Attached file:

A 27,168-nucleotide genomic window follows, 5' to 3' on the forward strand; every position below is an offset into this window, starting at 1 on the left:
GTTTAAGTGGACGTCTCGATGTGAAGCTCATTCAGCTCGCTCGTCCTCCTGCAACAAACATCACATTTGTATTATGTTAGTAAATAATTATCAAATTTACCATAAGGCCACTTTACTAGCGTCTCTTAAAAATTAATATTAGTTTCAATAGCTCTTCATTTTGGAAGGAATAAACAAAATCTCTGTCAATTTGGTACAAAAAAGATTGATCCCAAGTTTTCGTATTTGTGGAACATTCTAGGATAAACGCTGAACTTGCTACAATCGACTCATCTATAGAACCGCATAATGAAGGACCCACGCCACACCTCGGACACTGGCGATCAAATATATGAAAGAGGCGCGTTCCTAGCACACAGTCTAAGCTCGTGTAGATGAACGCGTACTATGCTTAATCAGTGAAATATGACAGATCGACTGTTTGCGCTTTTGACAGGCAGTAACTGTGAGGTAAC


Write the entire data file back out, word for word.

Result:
A 27,168-nucleotide genomic window follows, 5' to 3' on the forward strand; every position below is an offset into this window, starting at 1 on the left:
GTTTAAGTGGACGTCTCGATGTGAAGCTCATTCAGCTCGCTCGTCCTCCTGCAACAAACATCACATTTGTATTATGTTAGTAAATAATTATCAAATTTACCATAAGGCCACTTTACTAGCGTCTCTTAAAAATTAATATTAGTTTCAATAGCTCTTCATTTTGGAAGGAATAAACAAAATCTCTGTCAATTTGGTACAAAAAAGATTGATCCCAAGTTTTCGTATTTGTGGAACATTCTAGGATAAACGCTGAACTTGCTACAATCGACTCATCTATAGAACCGCATAATGAAGGACCCACGCCACACCTCGGACACTGGCGATCAAATATATGAAAGAGGCGCGTTCCTAGCACACAGTCTAAGCTCGTGTAGATGAACGCGTACTATGCTTAATCAGTGAAATATGACAGATCGACTGTTTGCGCTTTTGACAGGCAGTAACTGTGAGGTAAC